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SecurityInfoWatch | BY Steve Lasky
Wednesday | December 27, 2017
As the New Year approaches, we wondered what industry experts consider the top-of-mind threats for 2018. There were myriad risks and vulnerabilities brought forth, but the specter of increased consolidation of devices and the growing interconnectivity of “things” ranked extremely high.

… [Appthority]

The Mobile Threat Increases in 2018

Domingo Guerra, co-founder and president of Appthority predicts that enterprise data via mobile is the next frontier for cyber criminals. He thinks hackers will progress from small footprint ‘front door’ malware and Man-in-the-Middle attacks to attacks that access all of an app’s or a company’s data via the ‘backdoor’ – app vulnerabilities.

“The next big breach won’t happen because hackers take over a single phone—it will happen because they gain access to massive amounts of sensitive corporate data collected by the apps. Indeed, the next massive Equifax-style breach could be a mobile breach,” stresses Guerra. “The problem is that mobile apps collect a large amount of valuable data, data that may not even be necessary for the app’s use, such as specifics about the user’s physical location, all the contacts, or access to their cloud storage accounts. This data may be stored on the device, offloaded for processing to the cloud, shared with third parties, and even leaked through poor encryption and developer practices.”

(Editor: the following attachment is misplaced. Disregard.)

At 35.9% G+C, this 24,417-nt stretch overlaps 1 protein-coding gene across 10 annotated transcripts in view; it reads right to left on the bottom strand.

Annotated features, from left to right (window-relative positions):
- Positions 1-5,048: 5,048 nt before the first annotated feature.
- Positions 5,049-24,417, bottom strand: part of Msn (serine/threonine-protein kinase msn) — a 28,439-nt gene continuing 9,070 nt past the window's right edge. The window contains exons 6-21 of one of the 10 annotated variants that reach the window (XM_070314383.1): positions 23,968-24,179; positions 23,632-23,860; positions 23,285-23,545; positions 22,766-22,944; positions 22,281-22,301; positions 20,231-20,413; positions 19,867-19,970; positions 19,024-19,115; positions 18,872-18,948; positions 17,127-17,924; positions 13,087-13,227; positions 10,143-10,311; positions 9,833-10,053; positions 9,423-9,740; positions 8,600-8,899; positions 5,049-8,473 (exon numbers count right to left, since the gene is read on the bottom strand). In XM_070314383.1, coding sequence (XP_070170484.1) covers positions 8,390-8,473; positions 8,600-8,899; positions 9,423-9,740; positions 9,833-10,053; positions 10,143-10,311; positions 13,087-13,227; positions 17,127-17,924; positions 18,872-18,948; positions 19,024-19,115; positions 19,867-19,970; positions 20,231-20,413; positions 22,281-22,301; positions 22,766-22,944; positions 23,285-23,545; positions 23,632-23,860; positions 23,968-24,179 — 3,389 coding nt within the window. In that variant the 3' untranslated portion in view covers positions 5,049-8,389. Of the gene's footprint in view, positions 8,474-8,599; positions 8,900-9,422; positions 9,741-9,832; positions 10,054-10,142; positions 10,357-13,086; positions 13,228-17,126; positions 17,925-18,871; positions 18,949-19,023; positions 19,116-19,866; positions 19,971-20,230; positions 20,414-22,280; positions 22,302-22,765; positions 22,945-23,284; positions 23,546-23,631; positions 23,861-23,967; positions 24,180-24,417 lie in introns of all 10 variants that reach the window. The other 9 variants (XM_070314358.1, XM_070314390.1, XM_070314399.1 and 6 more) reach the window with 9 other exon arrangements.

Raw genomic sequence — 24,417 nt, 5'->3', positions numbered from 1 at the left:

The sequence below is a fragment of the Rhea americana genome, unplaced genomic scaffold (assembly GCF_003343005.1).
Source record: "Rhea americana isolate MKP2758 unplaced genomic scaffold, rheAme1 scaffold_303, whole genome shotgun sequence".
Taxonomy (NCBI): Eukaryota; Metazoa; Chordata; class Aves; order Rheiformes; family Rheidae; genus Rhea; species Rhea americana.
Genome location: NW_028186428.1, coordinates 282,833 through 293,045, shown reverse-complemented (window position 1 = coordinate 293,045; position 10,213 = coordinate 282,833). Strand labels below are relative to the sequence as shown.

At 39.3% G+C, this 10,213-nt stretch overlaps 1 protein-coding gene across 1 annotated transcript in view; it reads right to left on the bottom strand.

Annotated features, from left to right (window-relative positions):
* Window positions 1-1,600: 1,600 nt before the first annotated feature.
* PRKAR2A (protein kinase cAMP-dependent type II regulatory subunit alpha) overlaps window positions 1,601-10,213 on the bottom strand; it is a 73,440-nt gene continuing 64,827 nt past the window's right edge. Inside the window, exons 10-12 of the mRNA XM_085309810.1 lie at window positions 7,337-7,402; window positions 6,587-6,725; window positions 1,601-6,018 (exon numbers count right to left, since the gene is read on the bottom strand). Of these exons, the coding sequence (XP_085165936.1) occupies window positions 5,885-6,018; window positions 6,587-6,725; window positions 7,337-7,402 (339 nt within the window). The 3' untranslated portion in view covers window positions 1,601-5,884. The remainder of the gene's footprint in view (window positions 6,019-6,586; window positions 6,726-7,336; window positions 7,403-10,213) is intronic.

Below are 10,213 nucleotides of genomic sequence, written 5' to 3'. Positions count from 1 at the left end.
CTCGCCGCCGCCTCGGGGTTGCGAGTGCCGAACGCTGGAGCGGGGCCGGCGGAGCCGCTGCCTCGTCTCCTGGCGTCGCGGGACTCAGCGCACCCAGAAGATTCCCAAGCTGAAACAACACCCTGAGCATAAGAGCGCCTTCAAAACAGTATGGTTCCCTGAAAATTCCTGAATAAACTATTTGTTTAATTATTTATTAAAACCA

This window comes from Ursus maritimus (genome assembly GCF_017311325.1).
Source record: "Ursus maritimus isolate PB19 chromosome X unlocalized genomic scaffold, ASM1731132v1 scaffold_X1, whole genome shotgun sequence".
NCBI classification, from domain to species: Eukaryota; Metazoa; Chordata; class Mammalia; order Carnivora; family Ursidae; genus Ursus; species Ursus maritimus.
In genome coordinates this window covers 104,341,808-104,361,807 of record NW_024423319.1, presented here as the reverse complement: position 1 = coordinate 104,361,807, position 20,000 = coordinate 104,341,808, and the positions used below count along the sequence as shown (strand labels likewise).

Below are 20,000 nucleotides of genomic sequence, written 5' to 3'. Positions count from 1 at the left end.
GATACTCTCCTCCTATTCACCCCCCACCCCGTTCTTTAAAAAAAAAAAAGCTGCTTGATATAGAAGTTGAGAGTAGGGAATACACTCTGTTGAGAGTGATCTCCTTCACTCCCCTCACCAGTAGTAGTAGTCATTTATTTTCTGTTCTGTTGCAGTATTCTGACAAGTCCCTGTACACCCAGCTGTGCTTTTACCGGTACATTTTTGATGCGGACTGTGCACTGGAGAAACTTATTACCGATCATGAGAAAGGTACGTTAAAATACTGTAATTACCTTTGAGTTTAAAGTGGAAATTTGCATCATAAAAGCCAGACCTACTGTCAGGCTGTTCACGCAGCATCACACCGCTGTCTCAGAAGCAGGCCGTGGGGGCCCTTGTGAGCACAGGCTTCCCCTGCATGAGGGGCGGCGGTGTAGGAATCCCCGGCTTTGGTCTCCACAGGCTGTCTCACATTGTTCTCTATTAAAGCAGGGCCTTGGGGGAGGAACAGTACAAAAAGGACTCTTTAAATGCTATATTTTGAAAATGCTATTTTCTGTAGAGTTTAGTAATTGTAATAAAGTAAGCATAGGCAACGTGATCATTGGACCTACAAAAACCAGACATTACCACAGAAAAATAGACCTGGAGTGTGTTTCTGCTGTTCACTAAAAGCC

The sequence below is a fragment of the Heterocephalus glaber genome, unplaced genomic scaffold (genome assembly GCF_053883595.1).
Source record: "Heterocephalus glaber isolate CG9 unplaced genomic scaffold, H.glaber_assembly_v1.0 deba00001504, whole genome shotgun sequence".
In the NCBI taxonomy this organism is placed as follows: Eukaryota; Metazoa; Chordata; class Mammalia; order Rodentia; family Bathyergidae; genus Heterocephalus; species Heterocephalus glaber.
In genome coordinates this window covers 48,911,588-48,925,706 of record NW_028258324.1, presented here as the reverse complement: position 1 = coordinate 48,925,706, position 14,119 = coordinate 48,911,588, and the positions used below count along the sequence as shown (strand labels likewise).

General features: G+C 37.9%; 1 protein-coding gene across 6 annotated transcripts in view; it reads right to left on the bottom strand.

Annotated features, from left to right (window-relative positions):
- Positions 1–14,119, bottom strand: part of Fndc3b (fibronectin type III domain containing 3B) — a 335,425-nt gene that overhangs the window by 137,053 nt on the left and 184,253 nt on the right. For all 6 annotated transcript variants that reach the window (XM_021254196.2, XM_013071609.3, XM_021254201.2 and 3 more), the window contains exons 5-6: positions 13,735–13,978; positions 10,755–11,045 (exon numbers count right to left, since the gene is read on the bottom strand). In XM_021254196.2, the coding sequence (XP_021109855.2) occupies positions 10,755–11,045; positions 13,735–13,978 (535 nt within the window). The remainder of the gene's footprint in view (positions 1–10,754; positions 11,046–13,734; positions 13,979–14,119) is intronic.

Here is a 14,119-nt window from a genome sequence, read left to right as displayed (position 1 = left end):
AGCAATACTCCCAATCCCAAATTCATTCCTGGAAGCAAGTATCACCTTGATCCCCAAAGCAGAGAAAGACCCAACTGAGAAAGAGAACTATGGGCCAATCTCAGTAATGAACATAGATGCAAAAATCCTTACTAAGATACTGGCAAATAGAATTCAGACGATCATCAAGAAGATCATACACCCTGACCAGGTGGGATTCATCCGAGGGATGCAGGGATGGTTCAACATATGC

So, while the focus is on breaches to corporate systems via compromised user credentials or web apps, 2018 will be the year that the public realizes what hackers already know, enterprise data is available for the taking, in massive amounts, via leaky mobile apps.

“In fact, it just happened to Uber, where hackers stole the data of almost 60 million users and drivers because they found the Uber developer’s username and password to access Uber data stored in an Amazon server. That’s why forward-thinking organizations are putting the proper mobile defenses in place—before they become the next Equifax or Uber,” adds Guerra.


Read the full article on SecurityInfoWatch.com here.